There are robotic arms with realistic artificial muscles, and then this biohybrid robot that uses real mouse muscle tissue and LEDs for real-time control. Technically speaking, it utilizes mouse muscle cells overlaid on soft 3D-printed scaffolds and wireless LED chips for remote control. The light emitted from the LEDs stimulate the mouse tissue, which begins moving the scaffolding.
Popular YouTuber ‘Mutekimaru Channel’ built a special Nintendo Switch controller for their pet fish to let it play games during livestreams, but little did they know that it would lead to credit card fraud of sorts. How does the controller work? Button inputs are registered as the fish swims across specific points on the controller.
While not as bizarre as this AI-powered human washing machine, two divers managed to capture rare footage of a live giant squid off Japan’s west coast. Yosuke Tanaka and his wife Miki run a diving operation in Toyooka city. They received a tip from a local fisherman who spotted the giant squid in a bay, so the couple set off to find it.
Photo credit: Aerovironment
This innovative MEDUSA drone can fly and land on water, while future drones could have flapping wings, thanks to engineers at Lund University. They are developing a biohybrid robotic wing that is partly built from real feathers, with more advanced kinematic capabilities than previous robotic wings and similar to those of a real bird.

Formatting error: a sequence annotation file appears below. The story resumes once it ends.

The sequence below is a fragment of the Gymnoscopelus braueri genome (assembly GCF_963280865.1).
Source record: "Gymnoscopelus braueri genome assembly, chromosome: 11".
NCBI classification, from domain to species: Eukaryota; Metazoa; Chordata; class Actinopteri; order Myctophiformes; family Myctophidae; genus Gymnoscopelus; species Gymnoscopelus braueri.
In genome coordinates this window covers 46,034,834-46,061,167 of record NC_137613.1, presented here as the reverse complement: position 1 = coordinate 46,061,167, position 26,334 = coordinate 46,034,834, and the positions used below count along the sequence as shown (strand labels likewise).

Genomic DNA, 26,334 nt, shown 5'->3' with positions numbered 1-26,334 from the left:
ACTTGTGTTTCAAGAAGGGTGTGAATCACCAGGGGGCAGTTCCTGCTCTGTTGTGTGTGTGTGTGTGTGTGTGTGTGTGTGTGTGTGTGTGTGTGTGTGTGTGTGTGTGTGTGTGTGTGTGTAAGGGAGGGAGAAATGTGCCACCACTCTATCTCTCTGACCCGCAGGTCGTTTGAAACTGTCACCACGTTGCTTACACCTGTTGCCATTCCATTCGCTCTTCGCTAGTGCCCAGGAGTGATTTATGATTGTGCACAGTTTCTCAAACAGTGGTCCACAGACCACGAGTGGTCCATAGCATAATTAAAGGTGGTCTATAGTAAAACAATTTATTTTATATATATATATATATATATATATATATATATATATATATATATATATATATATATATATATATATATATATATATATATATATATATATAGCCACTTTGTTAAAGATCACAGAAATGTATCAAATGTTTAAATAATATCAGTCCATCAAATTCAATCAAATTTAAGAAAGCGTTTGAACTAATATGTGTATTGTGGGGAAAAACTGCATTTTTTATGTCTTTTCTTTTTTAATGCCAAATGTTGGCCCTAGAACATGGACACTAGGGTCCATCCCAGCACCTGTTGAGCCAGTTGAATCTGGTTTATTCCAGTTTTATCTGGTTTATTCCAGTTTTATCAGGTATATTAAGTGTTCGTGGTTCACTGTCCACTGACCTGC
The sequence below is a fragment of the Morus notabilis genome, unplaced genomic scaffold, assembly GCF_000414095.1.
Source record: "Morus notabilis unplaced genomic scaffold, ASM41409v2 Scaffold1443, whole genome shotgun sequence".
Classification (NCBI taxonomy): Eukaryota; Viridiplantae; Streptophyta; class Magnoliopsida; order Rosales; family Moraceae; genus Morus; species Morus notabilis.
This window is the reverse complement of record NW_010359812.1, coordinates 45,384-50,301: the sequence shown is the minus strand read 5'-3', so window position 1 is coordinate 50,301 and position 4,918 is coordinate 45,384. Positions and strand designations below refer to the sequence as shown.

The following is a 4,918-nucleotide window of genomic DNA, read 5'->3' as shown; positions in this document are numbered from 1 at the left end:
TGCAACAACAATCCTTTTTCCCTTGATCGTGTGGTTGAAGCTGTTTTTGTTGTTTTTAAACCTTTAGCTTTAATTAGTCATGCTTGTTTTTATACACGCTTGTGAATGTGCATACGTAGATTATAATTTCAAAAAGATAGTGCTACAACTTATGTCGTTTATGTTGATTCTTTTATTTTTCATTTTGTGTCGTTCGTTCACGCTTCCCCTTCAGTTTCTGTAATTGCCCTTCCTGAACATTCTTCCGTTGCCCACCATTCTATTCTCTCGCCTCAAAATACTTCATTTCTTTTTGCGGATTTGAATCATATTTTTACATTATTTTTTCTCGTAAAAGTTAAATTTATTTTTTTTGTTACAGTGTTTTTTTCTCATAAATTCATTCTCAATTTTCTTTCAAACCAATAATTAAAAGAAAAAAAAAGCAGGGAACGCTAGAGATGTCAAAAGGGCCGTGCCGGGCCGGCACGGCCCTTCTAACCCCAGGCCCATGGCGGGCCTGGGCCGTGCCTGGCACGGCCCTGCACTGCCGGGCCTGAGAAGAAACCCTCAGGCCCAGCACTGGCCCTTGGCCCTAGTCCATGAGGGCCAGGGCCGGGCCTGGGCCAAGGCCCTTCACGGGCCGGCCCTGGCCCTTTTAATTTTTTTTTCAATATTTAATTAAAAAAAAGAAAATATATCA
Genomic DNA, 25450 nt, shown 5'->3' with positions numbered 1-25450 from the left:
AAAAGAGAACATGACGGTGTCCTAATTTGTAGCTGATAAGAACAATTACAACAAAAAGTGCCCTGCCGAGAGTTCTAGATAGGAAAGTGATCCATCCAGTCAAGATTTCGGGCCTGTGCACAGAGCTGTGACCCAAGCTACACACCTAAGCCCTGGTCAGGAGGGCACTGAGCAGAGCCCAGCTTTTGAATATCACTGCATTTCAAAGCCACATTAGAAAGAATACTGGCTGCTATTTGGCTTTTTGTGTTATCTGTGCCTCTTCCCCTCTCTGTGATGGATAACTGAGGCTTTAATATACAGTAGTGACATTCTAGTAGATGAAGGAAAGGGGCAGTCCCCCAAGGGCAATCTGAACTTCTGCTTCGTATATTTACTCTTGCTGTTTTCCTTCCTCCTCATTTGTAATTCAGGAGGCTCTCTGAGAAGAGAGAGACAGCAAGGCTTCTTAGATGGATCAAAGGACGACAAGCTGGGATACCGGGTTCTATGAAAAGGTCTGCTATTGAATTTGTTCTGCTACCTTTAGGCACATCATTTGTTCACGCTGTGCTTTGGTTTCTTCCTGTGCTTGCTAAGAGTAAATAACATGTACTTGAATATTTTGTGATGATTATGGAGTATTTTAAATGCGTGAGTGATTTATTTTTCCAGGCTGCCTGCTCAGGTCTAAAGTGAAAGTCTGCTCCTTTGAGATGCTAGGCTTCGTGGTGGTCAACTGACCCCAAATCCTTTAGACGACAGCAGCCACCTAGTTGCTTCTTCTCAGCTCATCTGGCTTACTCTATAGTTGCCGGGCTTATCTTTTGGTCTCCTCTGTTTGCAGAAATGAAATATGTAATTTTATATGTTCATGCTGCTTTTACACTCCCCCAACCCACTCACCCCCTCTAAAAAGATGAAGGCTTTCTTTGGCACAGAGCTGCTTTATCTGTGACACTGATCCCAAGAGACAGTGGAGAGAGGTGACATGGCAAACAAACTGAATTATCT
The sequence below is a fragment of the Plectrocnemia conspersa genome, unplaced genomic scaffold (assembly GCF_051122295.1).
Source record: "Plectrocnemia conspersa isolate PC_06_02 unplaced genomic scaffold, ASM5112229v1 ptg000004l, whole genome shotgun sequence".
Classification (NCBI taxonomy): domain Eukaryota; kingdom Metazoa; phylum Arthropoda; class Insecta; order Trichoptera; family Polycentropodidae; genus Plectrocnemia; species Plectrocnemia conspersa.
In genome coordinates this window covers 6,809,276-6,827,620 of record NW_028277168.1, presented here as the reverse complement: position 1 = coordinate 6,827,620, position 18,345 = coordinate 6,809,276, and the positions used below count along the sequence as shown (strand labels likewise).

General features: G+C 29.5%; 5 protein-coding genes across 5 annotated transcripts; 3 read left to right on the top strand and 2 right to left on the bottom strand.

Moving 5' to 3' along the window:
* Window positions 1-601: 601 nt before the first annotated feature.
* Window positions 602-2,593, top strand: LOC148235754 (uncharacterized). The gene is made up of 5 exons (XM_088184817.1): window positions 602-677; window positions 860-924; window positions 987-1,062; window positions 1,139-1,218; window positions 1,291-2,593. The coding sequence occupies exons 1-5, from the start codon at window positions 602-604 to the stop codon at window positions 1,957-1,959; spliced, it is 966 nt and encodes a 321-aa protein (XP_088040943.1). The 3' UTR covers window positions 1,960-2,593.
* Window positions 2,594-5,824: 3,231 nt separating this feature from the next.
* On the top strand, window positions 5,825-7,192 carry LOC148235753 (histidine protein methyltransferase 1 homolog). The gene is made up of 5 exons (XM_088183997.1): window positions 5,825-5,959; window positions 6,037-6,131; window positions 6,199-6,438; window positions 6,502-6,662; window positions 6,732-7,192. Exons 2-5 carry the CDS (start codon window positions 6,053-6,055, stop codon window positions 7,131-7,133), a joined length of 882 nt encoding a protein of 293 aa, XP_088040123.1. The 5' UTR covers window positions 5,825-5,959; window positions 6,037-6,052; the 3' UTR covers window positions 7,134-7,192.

Frogs at Chernobyl are turning black, while translucent glass frogs have always had the ability to hide their blood when sleeping to camouflage themselves from predators. How so? When these tiny amphibians are sleeping, they hide nearly 90% of their red blood cells in their liver and also shrink most of their organs inside their body.
Think of Bird Buddy as Pokémon Go, but with real animals, or hummingbirds in this case. It uses artificial intelligence to help identify 350 different hummingbird species and then capture photos or videos of them when the motion sensor is triggered. Not just blurry photos, Bird Buddy is capable of capturing wing speeds of up to 60 mph, thanks to its high-quality camera.
It’s no PHRACTYL Macrobat, but the autonomous P-Flap robot bird by researchers in Swiss Federal Institute of Technology in Lausanne does have a talon-like claw mechanism that enables it to land safely on a perch. This Perching Flapping-Wing Robot (P-Flap) boasts a 59-inch (1.5-meter) wingspan and its carbon fiber claw requires no external power source to stay open or closed, as it’s directly connected to the robot’s under-body.
Max Planck Institute for Intelligent Systems and University of California, Irvine scientists teamed up to develop BirdBot, a robot leg that is not only energy-efficient, but needs fewer motors and theoretically, could be scaled to a large size. It was modeled after a flightless bird, or more specifically, the ostrich, and there is no motor in the foot, just a spring / cable mechanism.
Elon Musk took to the stage yesterday to showcase the latest Neuralink technology and during that presentation, a monkey appeared to type using only its mind. The experiments were performed on six monkeys, and despite not knowing how to spell, they were able to move a cursor using only their minds to arrange the pre-written words in the correct order.